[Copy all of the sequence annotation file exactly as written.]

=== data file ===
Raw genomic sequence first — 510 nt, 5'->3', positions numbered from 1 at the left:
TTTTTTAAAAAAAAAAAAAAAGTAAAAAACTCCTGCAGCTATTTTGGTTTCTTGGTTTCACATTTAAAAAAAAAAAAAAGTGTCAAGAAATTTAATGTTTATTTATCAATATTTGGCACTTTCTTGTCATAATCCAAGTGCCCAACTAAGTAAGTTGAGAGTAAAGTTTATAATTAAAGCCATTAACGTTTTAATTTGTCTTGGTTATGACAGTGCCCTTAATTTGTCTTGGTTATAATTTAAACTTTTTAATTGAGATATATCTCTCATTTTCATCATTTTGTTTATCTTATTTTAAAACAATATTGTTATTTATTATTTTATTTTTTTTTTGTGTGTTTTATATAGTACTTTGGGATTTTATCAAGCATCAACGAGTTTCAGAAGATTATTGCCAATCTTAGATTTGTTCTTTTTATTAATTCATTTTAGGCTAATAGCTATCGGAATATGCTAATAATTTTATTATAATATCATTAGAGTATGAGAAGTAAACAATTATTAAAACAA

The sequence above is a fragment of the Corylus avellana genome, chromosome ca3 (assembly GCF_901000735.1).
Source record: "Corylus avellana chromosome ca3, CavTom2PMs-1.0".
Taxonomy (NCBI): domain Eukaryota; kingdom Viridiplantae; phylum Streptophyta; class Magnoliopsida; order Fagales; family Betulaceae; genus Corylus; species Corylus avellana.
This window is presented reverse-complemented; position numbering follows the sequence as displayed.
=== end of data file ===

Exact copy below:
Raw genomic sequence first — 510 nt, 5'->3', positions numbered from 1 at the left:
TTTTTTAAAAAAAAAAAAAAAGTAAAAAACTCCTGCAGCTATTTTGGTTTCTTGGTTTCACATTTAAAAAAAAAAAAAAGTGTCAAGAAATTTAATGTTTATTTATCAATATTTGGCACTTTCTTGTCATAATCCAAGTGCCCAACTAAGTAAGTTGAGAGTAAAGTTTATAATTAAAGCCATTAACGTTTTAATTTGTCTTGGTTATGACAGTGCCCTTAATTTGTCTTGGTTATAATTTAAACTTTTTAATTGAGATATATCTCTCATTTTCATCATTTTGTTTATCTTATTTTAAAACAATATTGTTATTTATTATTTTATTTTTTTTTTGTGTGTTTTATATAGTACTTTGGGATTTTATCAAGCATCAACGAGTTTCAGAAGATTATTGCCAATCTTAGATTTGTTCTTTTTATTAATTCATTTTAGGCTAATAGCTATCGGAATATGCTAATAATTTTATTATAATATCATTAGAGTATGAGAAGTAAACAATTATTAAAACAA

The sequence above is a fragment of the Corylus avellana genome, chromosome ca3 (assembly GCF_901000735.1).
Source record: "Corylus avellana chromosome ca3, CavTom2PMs-1.0".
Taxonomy (NCBI): domain Eukaryota; kingdom Viridiplantae; phylum Streptophyta; class Magnoliopsida; order Fagales; family Betulaceae; genus Corylus; species Corylus avellana.
This window is presented reverse-complemented; position numbering follows the sequence as displayed.